4.1 Does Claudius’ emphatic “O Gertrude, come away!” show he does not believe her? In some productions of the play Claudius is angry; in others Claudius maintains a loving tone. Which do you think is more plausible given the circumstances? It may be interpreted as disbelief as Claudius makes it clear that he thinks Hamlet is truly mad and is no longer capable of any sense of morality. Yet, it may be taken as Claudius acting in a loving manner, as he is attempting to protect Gertrude from her violent son. In the circumstances, I think Claudius would be angry, as Hamlet’s sudden action shows that he is no longer passive and is explicitly seeking revenge; thus putting Claudius in grave danger (“It had been so with us, had we been there”).
How would you describe Claudius’ reaction to the murder? Does he show any grief over the death of Polonius? His own safety is foremost on his mind, but can we find a note of sympathy in his first words after he learns of Polonius’ death — “O, heavy deed!”? 4.1 After the death of polonius, Claudius’ immediate concern is for his own safety: “It had been so with us, had we been there” suggesting he feels vulnerable but also showing Claudius to be selfish, only thinking of himself despite one of his close associates, Polonius, dying. Claudius’ use of a triple: “To you yourself, to us, to everyone” creates a feeling of panic, showing Claudius knows he will pay for his wrongdoings/crimes. However, Claudius shows a brief glimpse of sympathy initially: “O heavy deed”, but this seems more of a condemnation of Hamlets actions than mourning for Polonius.
Why does Claudius think England will help him carry out his plan? 4.3 Claudius thinks that he will help him due to the debt England feels towards their country.
Do you think Gertrude is telling the truth when she says Hamlet “weeps for what is done”, or is she again trying to soften Hamlet’s offense? We know Hamlet is remorseful or do you think Gertrude is speaking metaphorically? 4.1 Gertrude refers to Hamlet’s “weeps” after he has killed Polonius. “Among a mineral of metals base shows itself pure”. Gertrude believes Hamlet’s madness is disguising his true, honest nature and suggests his action are not a fault of his own as he is “mineral” and “pure” implying his precious moral ground hidden behind a facade of “coal” or madness. However, it seems Gertrude’s motherly instinct is attempting to cover for Hamlet’s wrongdoing as she is trying to justify the murder of Polonius for the person she believes or perhaps wants Hamlet to be and cannot fully accept Hamlet’s madness or facade of madness in an act of revenge.
Nearly half of all the lines spoken by Hamlet to Claudius occur in this short scene, which frequently is omitted in stage productions due to the length of the play. What do you think of the dramatic significance of this scene? 4.3 Hamlet’s interactions with Claudius throughout 4.3 are very intense as Claudius wants Hamlet to be sent away as soon as possible so that Hamlet is no longer a burden to Claudius and Gertrude. Despite Gertrude’s attempt to justify Hamlet’s actions Claudius is determined to have Hamlet sent to England. “For thine especial safety” Claudius lies to Hamlet that he cares and his sending to England is for his own protection instead, Claudius plots to ask the King of England to help Claudius to kill Hamlet once he arrives in England:”After the Danish sword and thy free awe pay homage to us.”Claudius has no intention to protect Hamlet and corruptly plots to kill him, lying to his wife Queen Gertrude and Hamlet further implying Claudius’ character to be deceitful and sly.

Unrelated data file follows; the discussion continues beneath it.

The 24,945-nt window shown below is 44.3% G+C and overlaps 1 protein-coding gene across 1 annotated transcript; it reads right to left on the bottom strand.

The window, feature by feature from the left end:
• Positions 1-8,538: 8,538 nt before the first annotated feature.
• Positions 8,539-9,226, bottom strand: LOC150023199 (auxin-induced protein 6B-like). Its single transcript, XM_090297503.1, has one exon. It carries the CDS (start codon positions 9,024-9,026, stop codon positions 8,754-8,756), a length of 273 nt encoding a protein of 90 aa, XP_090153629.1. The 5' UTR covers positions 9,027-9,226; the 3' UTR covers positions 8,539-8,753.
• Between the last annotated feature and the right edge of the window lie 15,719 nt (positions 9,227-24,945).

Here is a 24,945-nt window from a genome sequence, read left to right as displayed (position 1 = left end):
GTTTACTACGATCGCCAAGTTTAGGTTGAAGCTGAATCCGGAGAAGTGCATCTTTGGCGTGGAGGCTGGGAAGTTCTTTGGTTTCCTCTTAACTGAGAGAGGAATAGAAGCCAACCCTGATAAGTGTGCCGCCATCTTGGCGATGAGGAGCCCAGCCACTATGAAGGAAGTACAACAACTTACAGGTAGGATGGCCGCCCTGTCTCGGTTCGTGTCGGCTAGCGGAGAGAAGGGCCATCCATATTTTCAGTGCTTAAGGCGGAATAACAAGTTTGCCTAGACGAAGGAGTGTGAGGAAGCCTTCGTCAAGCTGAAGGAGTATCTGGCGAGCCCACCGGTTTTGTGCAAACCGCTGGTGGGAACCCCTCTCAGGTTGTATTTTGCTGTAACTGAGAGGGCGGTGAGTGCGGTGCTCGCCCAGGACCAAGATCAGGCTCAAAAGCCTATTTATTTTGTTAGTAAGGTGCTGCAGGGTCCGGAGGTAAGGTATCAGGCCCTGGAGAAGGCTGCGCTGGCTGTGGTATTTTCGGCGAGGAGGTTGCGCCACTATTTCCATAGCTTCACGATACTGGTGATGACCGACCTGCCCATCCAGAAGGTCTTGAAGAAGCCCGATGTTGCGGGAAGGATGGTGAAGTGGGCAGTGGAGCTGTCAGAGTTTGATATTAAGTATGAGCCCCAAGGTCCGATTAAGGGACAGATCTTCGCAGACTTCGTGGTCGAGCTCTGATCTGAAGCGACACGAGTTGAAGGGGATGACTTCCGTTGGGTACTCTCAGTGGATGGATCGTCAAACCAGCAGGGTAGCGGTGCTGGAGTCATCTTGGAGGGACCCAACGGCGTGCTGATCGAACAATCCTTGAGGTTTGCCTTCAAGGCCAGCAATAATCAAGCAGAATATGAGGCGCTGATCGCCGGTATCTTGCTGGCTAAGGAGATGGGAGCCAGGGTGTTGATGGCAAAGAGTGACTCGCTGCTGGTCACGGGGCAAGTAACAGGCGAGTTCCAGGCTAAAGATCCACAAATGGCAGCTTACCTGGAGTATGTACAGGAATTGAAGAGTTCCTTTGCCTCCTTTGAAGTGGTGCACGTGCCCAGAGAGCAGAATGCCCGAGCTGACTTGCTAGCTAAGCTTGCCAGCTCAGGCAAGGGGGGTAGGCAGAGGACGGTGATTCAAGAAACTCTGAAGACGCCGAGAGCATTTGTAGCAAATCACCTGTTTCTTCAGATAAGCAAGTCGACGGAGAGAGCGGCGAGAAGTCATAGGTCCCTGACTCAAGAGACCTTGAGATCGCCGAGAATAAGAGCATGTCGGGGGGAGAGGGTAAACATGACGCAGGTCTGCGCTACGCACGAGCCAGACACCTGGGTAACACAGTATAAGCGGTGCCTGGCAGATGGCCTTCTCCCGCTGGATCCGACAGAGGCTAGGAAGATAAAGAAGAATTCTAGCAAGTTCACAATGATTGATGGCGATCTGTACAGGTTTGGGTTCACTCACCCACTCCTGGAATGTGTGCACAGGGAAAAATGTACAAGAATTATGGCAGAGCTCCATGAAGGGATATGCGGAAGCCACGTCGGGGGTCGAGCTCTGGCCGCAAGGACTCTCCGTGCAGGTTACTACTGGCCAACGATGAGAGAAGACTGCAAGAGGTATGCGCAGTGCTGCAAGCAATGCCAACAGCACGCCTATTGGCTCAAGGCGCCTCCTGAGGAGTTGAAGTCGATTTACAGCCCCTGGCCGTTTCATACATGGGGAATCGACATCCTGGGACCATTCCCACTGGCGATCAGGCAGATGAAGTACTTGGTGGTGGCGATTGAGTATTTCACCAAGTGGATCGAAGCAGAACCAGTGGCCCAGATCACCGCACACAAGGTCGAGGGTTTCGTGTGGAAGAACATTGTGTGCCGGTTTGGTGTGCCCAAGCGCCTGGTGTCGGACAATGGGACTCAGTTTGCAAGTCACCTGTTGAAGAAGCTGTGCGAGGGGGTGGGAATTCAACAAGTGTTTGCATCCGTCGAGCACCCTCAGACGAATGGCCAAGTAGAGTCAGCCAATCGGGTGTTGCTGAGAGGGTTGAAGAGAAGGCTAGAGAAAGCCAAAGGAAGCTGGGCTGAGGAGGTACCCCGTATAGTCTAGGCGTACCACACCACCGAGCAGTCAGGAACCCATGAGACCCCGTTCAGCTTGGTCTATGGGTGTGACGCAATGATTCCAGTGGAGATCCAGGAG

Does the Gentleman’s description of Ophelia remind you of Ophelia’s description of Hamlet in 2.1?4.5 “She is importunate,Indeed distract. Her mood will needs be pitied.” this description of Ophelia’s demeanour suggests she is insistent and appears disturbed in her need to approach the king and Queen. It also suggests that the Gentleman feels sorry for her and suggests they conform to her wishes due to this. when compared to Ophelia’s description of Hamlet earlier in the play so “piteous in purport As if he had been loos├Ęd out of hell To speak of horrors” Ophelia references “piteous” which suggests that she felt sorry for him which is why she did not resist his advances. Hamlet too was said to be distracted and speaking in nonsensical verse. “to speak of horrors” suggests that he was given purpose to tell other people, this could link to the way that Ophelia wants to talk to the king and queen as matter of great importance. Another link between the comparison could be the fact that Hamlets madness stemmed from not being able to mourn his father as he was not at peace. Ophelia also was unable to lay her father to rest due to his murder and Hamlet hiding the body. therefore it could be argued that the similarity in their madness could be due to the similar ways in which they entered the mental state: through the murder of their respective fathers.